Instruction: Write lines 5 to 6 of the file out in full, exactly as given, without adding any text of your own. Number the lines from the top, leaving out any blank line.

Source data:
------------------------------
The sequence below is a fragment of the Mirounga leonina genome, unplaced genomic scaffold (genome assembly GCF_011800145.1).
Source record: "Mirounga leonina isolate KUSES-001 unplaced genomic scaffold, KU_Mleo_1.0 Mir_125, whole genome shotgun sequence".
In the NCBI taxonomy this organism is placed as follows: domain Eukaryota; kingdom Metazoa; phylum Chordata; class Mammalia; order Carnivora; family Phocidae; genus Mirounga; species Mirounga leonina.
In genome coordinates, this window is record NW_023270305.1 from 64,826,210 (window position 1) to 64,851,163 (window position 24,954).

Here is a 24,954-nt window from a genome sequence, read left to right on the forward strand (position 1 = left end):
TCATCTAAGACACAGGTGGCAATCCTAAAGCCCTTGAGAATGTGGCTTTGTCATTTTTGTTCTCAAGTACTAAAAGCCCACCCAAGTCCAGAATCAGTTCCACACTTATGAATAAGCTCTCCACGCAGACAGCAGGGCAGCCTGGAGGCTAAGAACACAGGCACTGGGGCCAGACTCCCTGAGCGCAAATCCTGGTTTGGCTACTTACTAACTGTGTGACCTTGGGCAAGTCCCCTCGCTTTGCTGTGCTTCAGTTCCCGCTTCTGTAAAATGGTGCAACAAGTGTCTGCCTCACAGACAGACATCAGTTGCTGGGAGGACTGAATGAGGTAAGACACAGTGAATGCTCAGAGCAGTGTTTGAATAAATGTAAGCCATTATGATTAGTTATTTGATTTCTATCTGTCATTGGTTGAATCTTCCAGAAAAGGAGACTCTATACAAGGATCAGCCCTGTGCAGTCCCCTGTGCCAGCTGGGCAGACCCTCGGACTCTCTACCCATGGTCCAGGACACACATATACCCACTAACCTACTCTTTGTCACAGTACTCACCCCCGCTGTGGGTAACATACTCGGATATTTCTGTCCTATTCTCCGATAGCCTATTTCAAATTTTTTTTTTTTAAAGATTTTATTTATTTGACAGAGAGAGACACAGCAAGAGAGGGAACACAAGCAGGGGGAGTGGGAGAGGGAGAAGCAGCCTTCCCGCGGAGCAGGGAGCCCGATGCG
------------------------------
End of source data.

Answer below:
Here is a 24,954-nt window from a genome sequence, read left to right on the forward strand (position 1 = left end):
TCATCTAAGACACAGGTGGCAATCCTAAAGCCCTTGAGAATGTGGCTTTGTCATTTTTGTTCTCAAGTACTAAAAGCCCACCCAAGTCCAGAATCAGTTCCACACTTATGAATAAGCTCTCCACGCAGACAGCAGGGCAGCCTGGAGGCTAAGAACACAGGCACTGGGGCCAGACTCCCTGAGCGCAAATCCTGGTTTGGCTACTTACTAACTGTGTGACCTTGGGCAAGTCCCCTCGCTTTGCTGTGCTTCAGTTCCCGCTTCTGTAAAATGGTGCAACAAGTGTCTGCCTCACAGACAGACATCAGTTGCTGGGAGGACTGAATGAGGTAAGACACAGTGAATGCTCAGAGCAGTGTTTGAATAAATGTAAGCCATTATGATTAGTTATTTGATTTCTATCTGTCATTGGTTGAATCTTCCAGAAAAGGAGACTCTATACAAGGATCAGCCCTGTGCAGTCCCCTGTGCCAGCTGGGCAGACCCTCGGACTCTCTACCCATGGTCCAGGACACACATATACCCACTAACCTACTCTTTGTCACAGTACTCACCCCCGCTGTGGGTAACATACTCGGATATTTCTGTCCTATTCTCCGATAGCCTATTTCAAATTTTTTTTTTTTAAAGATTTTATTTATTTGACAGAGAGAGACACAGCAAGAGAGGGAACACAAGCAGGGGGAGTGGGAGAGGGAGAAGCAGCCTTCCCGCGGAGCAGGGAGCCCGATGCG